The following editorial appeared in the Sunday edition of the Des Moines Register:
Go to directory.iowa.gov. Click “Departments” near the top right of the page. This helpful page describes 97 state government departments, agencies, boards and committees, encompassing all manner of Iowans’ concerns, as broad as the roads we all use and as narrow as the Office of the State Archaeologist.
In this network, there is certainly room for one new agency, one whose addition would demonstrate the seriousness of the challenge that, more than any other, is likely to reshape Iowa’s future: climate change.
This is not at all to say the state has ignored warming and its causes and implications. Iowa was the first state to adopt a “renewable portfolio standard,” signed into law by Gov. Terry Branstad in 1983, and our wind and solar production remains among the nation’s best. At the agency level, the Iowa Energy Office and the Department of Agriculture and Land Stewardship necessarily work on climate problems every day. Gov. Kim Reynolds’ Carbon Sequestration Task Force, which deals with carbon emissions’ contribution to warming, held its first meeting Friday. The work of counties and cities and businesses and individuals can’t be ignored, either.
But a new state Office of Climate Change Mitigation and Adaptation (we’ll workshop the name) would be a step toward putting preparation for a transformed climate and the dangers of unabated emissions at the front of mind for political, industrial, commercial and even individual decision makers.
The state would need to invest in new positions to make a real difference in the transformation required, and that investment would signal the importance of the mission. The office’s staff would include scientists and others who would tackle a humbling breadth of practical considerations: storm sewers capable of funneling once-uncommon deluges, transitions away from fossil-fuel-burning personal and agricultural vehicles, changes in growing seasons, accommodations for the vulnerable during overwhelming and unrelenting summer heat.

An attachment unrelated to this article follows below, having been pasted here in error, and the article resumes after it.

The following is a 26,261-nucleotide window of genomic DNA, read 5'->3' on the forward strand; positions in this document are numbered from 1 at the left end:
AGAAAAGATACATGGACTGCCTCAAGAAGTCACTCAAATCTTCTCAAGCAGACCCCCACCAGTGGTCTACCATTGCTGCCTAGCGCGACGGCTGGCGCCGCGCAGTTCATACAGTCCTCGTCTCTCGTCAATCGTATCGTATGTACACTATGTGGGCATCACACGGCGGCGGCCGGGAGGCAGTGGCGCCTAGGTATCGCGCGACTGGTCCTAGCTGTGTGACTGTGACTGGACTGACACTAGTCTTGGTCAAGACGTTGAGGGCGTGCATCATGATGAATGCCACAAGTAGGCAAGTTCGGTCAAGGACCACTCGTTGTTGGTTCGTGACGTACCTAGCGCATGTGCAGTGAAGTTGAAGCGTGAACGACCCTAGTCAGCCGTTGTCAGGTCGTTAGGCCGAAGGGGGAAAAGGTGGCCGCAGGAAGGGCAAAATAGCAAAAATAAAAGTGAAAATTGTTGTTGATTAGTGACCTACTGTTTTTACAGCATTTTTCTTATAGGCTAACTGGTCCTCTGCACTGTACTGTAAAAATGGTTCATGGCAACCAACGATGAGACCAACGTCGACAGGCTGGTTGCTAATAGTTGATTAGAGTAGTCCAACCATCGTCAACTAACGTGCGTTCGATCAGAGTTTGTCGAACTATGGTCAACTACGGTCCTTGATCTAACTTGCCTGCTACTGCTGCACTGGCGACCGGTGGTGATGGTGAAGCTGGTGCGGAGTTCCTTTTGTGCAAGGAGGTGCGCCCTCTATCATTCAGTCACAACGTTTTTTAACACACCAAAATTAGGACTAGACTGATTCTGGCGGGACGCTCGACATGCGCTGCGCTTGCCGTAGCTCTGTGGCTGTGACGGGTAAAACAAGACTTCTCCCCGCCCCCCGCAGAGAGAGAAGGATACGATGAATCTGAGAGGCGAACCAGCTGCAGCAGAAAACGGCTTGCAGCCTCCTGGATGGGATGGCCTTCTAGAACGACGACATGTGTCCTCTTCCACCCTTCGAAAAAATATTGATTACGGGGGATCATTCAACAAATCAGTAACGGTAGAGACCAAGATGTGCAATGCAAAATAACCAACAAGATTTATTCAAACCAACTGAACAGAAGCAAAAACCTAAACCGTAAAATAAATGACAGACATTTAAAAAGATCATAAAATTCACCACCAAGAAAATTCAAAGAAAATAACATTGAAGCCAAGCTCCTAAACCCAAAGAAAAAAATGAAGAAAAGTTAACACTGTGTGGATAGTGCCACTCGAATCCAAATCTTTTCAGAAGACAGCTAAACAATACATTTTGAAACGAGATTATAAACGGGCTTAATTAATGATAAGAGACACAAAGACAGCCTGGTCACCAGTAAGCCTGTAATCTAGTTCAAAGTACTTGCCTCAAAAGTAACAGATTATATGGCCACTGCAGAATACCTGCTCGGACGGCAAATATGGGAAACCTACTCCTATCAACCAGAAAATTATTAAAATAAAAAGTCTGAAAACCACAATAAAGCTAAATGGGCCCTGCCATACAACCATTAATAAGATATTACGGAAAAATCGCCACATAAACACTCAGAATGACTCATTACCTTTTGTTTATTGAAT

Nobody wants the state or its major industries to fall behind in economic development, but that consideration would not be this agency’s primary charge. (Reynolds’ introductory remarks to the carbon task force focused on agriculture profitability, and environmental advocates are not part of the panel.) And after setting up the new office, legislators will need to back it up with laws that require action; voluntary approaches, like what has happened with polluted water in Iowa, won’t be enough.
The need to do something more than what we’ve been doing is clear after spending any amount of time with the latest report from the Intergovernmental Panel on Climate Change.
The report hedges its predictions and conclusions with notations about where research is more or less conclusive, which makes the stark opening stand out: “It is unequivocal that human influence has warmed the atmosphere, ocean and land. Each of the last four decades has been successively warmer than any decade that preceded it since 1850.”
Science backs up what our eyes tell us about what’s happening with extreme heat waves and intense, heavy-rainfall events. Just in the past five years, Iowa has experienced two of its 10 warmest years in nearly 150 years of records, and 2018 was the second-wettest year on record.
Science tells us these trends in frequency and intensity are likely to continue. Even under the most ambitious predictions for arresting emissions, the report says warming that has already occurred is unlikely to abate, meaning the scorchers and deluges are here to stay. And the predictions that appear most realistic involve more transformation and more extremes.
Iowa can continue with a fractured approach to climate change that proceeds in fits and starts and reacts to problems after they occur. Or it can set up proactive, coordinated leadership that is a model for other states and for governments around the world.